TLS and SSL are two critical technologies which underly much of the secure
communications that occur on the internet. Over the past few years, spurred by
increasingly effective attacks and a desire for new functionality, SSL and TLS
have seen many new features, as well as practical improvements.

Python is currently in a transitional period between Python 2 and Python 3. For
the past few years, all new feature development has been happening on Python 3,
including new features in Python’s ssl module. This means that Python 3 users
have had acccess to these improvements to TLS, but Python 2 users (still the
majority of Python users) have been falling behind.

Unfortunately, missing features in an SSL/TLS stack aren’t like missing
features in other modules. They can prevent interoperability with the wider
internet, compromise the security of connections, and there’s usually no
workaround. To get a sense of how bad this situation is, you can watch Hynek
Schlawack’s talk on “The Sorry State of SSL” from

Current State and Requirements

This situation is unacceptable, given that Python 2 is going to continue to see
production usage for many years to come. As a result, we advocated strongly for
PEP 466, which provides
permission to backport many of these improvements to Python 2.

A few of the important features missing from Python 2 are:

  1. NPN/ALPN support. NPN (Next Protocol Negotiation) was a TLS extension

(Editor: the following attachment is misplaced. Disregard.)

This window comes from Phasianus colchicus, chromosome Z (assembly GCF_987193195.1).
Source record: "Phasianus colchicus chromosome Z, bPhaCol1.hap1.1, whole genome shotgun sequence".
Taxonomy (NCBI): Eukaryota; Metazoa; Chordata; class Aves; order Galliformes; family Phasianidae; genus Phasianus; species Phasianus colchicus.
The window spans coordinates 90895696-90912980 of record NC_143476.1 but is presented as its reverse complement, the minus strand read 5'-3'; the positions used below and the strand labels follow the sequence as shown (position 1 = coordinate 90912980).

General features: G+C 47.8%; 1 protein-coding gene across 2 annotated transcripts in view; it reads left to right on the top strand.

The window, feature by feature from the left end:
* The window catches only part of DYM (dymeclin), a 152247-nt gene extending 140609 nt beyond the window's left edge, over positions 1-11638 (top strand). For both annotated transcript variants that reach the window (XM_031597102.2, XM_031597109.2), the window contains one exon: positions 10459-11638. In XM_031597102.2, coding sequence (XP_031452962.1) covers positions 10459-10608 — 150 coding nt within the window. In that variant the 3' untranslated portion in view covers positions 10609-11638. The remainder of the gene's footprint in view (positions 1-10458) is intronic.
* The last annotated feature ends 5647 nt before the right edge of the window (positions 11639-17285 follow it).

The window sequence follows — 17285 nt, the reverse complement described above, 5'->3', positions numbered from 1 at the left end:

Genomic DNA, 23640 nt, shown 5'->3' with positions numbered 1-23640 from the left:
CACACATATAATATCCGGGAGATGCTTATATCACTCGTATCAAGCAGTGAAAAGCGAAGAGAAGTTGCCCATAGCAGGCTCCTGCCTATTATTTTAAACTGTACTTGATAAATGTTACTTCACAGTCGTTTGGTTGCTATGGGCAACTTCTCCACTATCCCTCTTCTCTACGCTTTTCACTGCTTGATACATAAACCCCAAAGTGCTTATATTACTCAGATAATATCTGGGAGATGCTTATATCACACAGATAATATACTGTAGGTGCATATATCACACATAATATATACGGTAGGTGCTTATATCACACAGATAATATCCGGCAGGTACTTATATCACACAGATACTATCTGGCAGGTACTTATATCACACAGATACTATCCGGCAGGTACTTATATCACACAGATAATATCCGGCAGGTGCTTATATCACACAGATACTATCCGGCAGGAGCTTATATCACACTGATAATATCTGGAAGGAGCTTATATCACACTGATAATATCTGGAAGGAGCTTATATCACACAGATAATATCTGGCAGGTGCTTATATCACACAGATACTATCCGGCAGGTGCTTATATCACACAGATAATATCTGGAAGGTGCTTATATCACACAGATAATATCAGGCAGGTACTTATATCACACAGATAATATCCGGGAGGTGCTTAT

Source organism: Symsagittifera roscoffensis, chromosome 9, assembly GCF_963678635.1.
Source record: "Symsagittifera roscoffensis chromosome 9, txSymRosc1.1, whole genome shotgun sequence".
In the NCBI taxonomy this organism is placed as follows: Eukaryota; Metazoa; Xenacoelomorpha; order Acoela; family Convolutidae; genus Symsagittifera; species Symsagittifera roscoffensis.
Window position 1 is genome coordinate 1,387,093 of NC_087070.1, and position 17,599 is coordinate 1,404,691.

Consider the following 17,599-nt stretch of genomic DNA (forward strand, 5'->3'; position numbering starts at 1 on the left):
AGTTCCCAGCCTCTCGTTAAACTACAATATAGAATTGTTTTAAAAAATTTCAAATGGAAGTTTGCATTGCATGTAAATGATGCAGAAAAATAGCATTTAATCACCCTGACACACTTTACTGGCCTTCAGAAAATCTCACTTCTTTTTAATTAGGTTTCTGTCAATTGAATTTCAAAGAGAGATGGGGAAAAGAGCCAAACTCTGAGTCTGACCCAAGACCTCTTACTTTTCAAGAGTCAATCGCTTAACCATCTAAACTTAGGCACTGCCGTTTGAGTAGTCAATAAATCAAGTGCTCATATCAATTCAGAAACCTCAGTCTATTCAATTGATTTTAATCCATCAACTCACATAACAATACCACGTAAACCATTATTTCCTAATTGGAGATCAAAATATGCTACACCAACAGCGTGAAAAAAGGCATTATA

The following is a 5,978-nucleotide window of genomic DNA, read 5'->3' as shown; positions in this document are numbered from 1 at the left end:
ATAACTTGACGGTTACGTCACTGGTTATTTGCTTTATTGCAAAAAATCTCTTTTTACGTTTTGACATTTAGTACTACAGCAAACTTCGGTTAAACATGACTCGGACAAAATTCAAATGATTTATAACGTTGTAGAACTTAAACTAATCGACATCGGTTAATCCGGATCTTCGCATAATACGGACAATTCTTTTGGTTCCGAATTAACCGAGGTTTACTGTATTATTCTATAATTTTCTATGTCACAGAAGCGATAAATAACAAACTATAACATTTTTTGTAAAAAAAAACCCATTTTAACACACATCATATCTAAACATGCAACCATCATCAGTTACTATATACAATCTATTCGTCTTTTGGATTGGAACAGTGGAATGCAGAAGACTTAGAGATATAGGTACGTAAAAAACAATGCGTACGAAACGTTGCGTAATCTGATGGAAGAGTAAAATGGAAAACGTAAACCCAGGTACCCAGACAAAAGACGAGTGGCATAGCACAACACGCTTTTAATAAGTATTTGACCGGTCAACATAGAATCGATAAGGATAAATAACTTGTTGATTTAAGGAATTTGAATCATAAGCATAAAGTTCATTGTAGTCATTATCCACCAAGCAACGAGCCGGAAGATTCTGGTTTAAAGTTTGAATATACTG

originally introduced by
    Google, which
    allows a connection to negotiate which application-level protocol will be
    used, it is currently in the process of being supplanted by ALPN
    (Application Level Protocol Negotiation), which is an IETF draft. These are
    necessary for protocols such as SPDY
    and HTTP/2. (ALPN is not yet in
    Python, because it’s not yet in an OpenSSL releases, once it is the feature
    will be added).
  2. SNI support. SNI (Server Name Indication) is another TLS extension, which
    allows a server to support multiple hostnames on a single IP address. This
    is necessary because of the shrinking supply of IPv4 addresses and
    increasing desire to run distributed CDNs which serve multiple hostnames.
  3. Hostname verification support. Part of the process for correctly
    implementing a TLS client is verifying that the certificate it presents has
    a hostname which matches the one you intended to request. Without this
    support, TLS connections are vulnerable to Man-In-The-Middle attacks.
  4. Locating platform trust roots. With this Python is able to use your
    Operating System’s provided set of Certificate Authorities for verifying the
    certificates of TLS servers.
  5. Improved cipher suites. Previously Python used OpenSSL’s default cipher suite
    list, which is unfortunately insecure. It includes several weak ciphers, and
    does not correctly prioritize the strongest ciphers.
  6. ECDHE and DHE support. ECDHE (Elliptic Curve Diffie-Hellman Ephemeral) and
    DHE (Diffie-Hellman Ephemeral) provide a property called “Perfect Forward